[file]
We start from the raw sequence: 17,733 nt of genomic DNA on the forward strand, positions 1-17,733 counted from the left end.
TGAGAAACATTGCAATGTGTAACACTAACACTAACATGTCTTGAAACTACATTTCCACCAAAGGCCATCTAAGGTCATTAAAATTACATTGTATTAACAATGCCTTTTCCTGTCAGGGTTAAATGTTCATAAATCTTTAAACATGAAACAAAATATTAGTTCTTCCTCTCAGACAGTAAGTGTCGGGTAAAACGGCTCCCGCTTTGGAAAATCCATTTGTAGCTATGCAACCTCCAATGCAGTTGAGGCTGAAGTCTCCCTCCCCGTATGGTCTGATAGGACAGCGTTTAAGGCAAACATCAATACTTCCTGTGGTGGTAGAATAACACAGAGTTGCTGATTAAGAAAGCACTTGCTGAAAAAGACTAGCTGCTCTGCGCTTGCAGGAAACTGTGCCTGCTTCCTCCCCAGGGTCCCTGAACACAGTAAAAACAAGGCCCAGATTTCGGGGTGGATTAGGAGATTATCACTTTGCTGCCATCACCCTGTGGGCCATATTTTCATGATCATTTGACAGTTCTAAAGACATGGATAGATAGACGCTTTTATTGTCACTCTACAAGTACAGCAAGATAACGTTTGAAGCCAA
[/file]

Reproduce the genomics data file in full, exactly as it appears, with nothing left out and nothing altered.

We start from the raw sequence: 17,733 nt of genomic DNA on the forward strand, positions 1-17,733 counted from the left end.
TGAGAAACATTGCAATGTGTAACACTAACACTAACATGTCTTGAAACTACATTTCCACCAAAGGCCATCTAAGGTCATTAAAATTACATTGTATTAACAATGCCTTTTCCTGTCAGGGTTAAATGTTCATAAATCTTTAAACATGAAACAAAATATTAGTTCTTCCTCTCAGACAGTAAGTGTCGGGTAAAACGGCTCCCGCTTTGGAAAATCCATTTGTAGCTATGCAACCTCCAATGCAGTTGAGGCTGAAGTCTCCCTCCCCGTATGGTCTGATAGGACAGCGTTTAAGGCAAACATCAATACTTCCTGTGGTGGTAGAATAACACAGAGTTGCTGATTAAGAAAGCACTTGCTGAAAAAGACTAGCTGCTCTGCGCTTGCAGGAAACTGTGCCTGCTTCCTCCCCAGGGTCCCTGAACACAGTAAAAACAAGGCCCAGATTTCGGGGTGGATTAGGAGATTATCACTTTGCTGCCATCACCCTGTGGGCCATATTTTCATGATCATTTGACAGTTCTAAAGACATGGATAGATAGACGCTTTTATTGTCACTCTACAAGTACAGCAAGATAACGTTTGAAGCCAA